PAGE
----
Established in 2003, the theatrical dance group Kathara has been performing in the Vancouver and the Lower Mainland area as part of a multi-disciplinary artistic & cultural exchange created by Elenita Boots Dumlao and Babette Santos. Kathara performs traditional music & dance, theatre, and martial art practices inspired by indigenous peoples of Southern Mindanao such as the Manobo, Bagobo Tagabawa, B’laan, Mandaya, and T’boli.
After almost ten years of performances, in 2012, long-time Kathara members formalized the group into the Kathara Pilipino Indigenous Arts Collective Society. When the book entitled Babaylan: Filipinos and the Call of the Indigenous (edited by Leny M. Stroebel) landed on the shores of Coast Salish on the same year, members of the performance group answered to what seemed a long awaited call. Self-produced events and gatherings marked Kathara’s journey towards the Third International Babaylan Conference 2016. These milestone events include the premiere showing of Auraeus Solito’s film Busong: Palawan Fate (2012), a theatrical production called Bagobo: The New People (2013), KAPWA Sensing Ourselves in One Another: A Philippine Indigenous Arts Festival (2014), and a multi-media inter-disciplinary art presentation Empowerment Legacy of Lapu Lapu on Unceded Coast Salish Territory (2015). Kathara also capitalized on visits of Philippine champions of Indigenous Peoples rights, such as visiting UN Special Rapporteur Victoria Tauli-Corpuz and peace negotiator, author, and cleric Fr. Albert Alejo, SJ, by engaging them in community talks.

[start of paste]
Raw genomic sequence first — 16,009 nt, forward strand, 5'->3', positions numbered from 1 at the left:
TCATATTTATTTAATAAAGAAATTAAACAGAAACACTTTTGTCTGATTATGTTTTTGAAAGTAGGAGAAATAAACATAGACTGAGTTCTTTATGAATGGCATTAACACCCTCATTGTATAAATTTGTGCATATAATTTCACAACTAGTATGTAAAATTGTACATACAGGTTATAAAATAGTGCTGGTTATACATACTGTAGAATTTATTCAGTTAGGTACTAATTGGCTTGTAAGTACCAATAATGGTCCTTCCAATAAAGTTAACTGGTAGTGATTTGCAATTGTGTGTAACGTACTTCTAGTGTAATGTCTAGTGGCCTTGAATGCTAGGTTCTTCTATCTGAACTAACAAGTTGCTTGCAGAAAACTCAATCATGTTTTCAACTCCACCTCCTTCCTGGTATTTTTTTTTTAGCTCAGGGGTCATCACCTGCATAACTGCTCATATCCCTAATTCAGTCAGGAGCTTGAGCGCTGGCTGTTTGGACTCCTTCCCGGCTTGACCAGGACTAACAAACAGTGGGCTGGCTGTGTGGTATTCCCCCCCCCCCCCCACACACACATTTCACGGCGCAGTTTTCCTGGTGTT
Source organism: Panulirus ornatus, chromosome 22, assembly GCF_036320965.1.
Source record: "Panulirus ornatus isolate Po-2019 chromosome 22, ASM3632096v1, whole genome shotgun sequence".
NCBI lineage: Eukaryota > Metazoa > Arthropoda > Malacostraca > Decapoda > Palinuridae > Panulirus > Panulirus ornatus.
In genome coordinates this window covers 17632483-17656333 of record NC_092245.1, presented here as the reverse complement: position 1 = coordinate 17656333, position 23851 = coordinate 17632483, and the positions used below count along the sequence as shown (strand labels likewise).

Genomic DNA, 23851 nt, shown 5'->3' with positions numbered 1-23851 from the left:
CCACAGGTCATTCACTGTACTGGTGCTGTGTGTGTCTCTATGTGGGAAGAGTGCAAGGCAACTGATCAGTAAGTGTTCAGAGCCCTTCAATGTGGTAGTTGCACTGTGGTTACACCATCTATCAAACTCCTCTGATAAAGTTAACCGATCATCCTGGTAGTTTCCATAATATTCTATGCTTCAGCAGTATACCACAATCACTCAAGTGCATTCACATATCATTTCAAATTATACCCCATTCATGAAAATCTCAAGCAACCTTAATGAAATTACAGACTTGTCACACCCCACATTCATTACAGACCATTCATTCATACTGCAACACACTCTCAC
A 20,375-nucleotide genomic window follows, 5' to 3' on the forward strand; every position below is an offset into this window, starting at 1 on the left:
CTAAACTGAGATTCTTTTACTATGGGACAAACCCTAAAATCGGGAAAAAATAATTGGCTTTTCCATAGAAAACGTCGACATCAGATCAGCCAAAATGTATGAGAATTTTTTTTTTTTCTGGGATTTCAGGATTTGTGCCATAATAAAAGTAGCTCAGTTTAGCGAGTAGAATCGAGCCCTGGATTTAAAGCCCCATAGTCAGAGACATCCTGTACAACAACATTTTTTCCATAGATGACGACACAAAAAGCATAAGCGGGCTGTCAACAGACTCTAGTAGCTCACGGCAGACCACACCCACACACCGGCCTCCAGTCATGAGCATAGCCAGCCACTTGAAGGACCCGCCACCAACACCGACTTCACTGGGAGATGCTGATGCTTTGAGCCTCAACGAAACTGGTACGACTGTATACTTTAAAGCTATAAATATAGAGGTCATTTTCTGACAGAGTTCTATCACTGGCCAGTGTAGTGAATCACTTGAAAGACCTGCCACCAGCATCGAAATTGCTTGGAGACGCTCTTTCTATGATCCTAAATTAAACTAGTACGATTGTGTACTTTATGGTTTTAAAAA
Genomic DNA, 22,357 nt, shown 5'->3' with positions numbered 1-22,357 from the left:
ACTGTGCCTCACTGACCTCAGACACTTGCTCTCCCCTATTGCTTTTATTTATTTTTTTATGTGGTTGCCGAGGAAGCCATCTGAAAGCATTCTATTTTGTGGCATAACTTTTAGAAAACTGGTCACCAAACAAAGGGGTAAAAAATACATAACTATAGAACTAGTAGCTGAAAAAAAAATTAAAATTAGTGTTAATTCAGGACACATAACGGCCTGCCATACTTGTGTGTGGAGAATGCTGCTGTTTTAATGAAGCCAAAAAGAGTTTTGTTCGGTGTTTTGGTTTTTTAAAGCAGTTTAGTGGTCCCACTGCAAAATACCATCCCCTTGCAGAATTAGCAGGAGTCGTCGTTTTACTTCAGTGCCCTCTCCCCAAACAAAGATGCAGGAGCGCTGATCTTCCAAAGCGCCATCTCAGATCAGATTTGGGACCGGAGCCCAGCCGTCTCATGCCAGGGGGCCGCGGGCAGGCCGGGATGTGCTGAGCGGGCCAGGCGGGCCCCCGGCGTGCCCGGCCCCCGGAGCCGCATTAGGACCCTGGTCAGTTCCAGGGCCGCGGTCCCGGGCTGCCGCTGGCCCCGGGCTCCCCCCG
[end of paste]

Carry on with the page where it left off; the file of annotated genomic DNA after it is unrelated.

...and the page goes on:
The arrival of the book Babaylan and the awareness of a growing indigenization movement within Filipino communities across Turtle Island and the Philippines propelled Kathara to ally with the Center for Babaylan Studies in the co-creation of the Third International Babaylan Conference in Vancouver, BC. Kathara has been slowly building bridges and creating partnerships within and outside the Filipino community to cultivate grassroots support towards the Conference. Trumpeting the call to groups in the academe, social services, the arts, advocacy, ethnic and First Nations, Kathara’s vision has infected people’s imaginations. Kathara members, upon invitation by CfBS to co-create the Conference and as if prompted by their ancestors, readily answered, “YES, it’s time.” Thus the journey of Kathara continues guided by the reverence of Kapwa and Loob, hand-in-hand with CfBS.